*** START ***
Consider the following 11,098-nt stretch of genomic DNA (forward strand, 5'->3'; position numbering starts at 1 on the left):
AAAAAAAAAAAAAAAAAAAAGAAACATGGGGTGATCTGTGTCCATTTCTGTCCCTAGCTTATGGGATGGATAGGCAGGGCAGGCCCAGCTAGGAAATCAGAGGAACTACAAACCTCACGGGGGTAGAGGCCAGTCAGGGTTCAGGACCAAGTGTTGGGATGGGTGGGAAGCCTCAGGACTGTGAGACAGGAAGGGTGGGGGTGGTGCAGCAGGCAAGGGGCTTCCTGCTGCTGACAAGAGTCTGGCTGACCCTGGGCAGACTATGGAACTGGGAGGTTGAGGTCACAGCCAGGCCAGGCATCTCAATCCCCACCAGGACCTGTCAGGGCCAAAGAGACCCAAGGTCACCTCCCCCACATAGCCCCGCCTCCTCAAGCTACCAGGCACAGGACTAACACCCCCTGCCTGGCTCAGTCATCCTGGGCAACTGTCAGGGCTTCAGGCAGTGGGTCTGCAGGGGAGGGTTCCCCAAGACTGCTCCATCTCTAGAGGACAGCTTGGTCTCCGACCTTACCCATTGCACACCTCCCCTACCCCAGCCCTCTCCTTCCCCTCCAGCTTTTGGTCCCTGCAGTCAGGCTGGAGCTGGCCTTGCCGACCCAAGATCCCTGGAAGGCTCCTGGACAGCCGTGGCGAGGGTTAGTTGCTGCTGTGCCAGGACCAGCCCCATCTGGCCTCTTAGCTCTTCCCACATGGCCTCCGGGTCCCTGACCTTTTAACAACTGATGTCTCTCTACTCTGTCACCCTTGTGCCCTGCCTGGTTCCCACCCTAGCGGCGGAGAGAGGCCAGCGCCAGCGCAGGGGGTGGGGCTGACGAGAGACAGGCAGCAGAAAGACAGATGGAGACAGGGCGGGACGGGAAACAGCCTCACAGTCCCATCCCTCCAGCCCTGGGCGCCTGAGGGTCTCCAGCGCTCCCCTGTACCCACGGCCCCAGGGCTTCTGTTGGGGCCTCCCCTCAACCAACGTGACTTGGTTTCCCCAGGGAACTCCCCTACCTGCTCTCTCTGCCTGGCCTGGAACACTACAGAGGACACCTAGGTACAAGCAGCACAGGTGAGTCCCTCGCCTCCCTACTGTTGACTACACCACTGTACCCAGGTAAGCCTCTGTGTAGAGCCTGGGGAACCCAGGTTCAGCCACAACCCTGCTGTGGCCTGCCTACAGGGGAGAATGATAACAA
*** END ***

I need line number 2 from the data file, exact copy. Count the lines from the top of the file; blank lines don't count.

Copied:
AAAAAAAAAAAAAAAAAAAAGAAACATGGGGTGATCTGTGTCCATTTCTGTCCCTAGCTTATGGGATGGATAGGCAGGGCAGGCCCAGCTAGGAAATCAGAGGAACTACAAACCTCACGGGGGTAGAGGCCAGTCAGGGTTCAGGACCAAGTGTTGGGATGGGTGGGAAGCCTCAGGACTGTGAGACAGGAAGGGTGGGGGTGGTGCAGCAGGCAAGGGGCTTCCTGCTGCTGACAAGAGTCTGGCTGACCCTGGGCAGACTATGGAACTGGGAGGTTGAGGTCACAGCCAGGCCAGGCATCTCAATCCCCACCAGGACCTGTCAGGGCCAAAGAGACCCAAGGTCACCTCCCCCACATAGCCCCGCCTCCTCAAGCTACCAGGCACAGGACTAACACCCCCTGCCTGGCTCAGTCATCCTGGGCAACTGTCAGGGCTTCAGGCAGTGGGTCTGCAGGGGAGGGTTCCCCAAGACTGCTCCATCTCTAGAGGACAGCTTGGTCTCCGACCTTACCCATTGCACACCTCCCCTACCCCAGCCCTCTCCTTCCCCTCCAGCTTTTGGTCCCTGCAGTCAGGCTGGAGCTGGCCTTGCCGACCCAAGATCCCTGGAAGGCTCCTGGACAGCCGTGGCGAGGGTTAGTTGCTGCTGTGCCAGGACCAGCCCCATCTGGCCTCTTAGCTCTTCCCACATGGCCTCCGGGTCCCTGACCTTTTAACAACTGATGTCTCTCTACTCTGTCACCCTTGTGCCCTGCCTGGTTCCCACCCTAGCGGCGGAGAGAGGCCAGCGCCAGCGCAGGGGGTGGGGCTGACGAGAGACAGGCAGCAGAAAGACAGATGGAGACAGGGCGGGACGGGAAACAGCCTCACAGTCCCATCCCTCCAGCCCTGGGCGCCTGAGGGTCTCCAGCGCTCCCCTGTACCCACGGCCCCAGGGCTTCTGTTGGGGCCTCCCCTCAACCAACGTGACTTGGTTTCCCCAGGGAACTCCCCTACCTGCTCTCTCTGCCTGGCCTGGAACACTACAGAGGACACCTAGGTACAAGCAGCACAGGTGAGTCCCTCGCCTCCCTACTGTTGACTACACCACTGTACCCAGGTAAGCCTCTGTGTAGAGCCTGGGGAACCCAGGTTCAGCCACAACCCTGCTGTGGCCTGCCTACAGGGGAGAATGATAACAA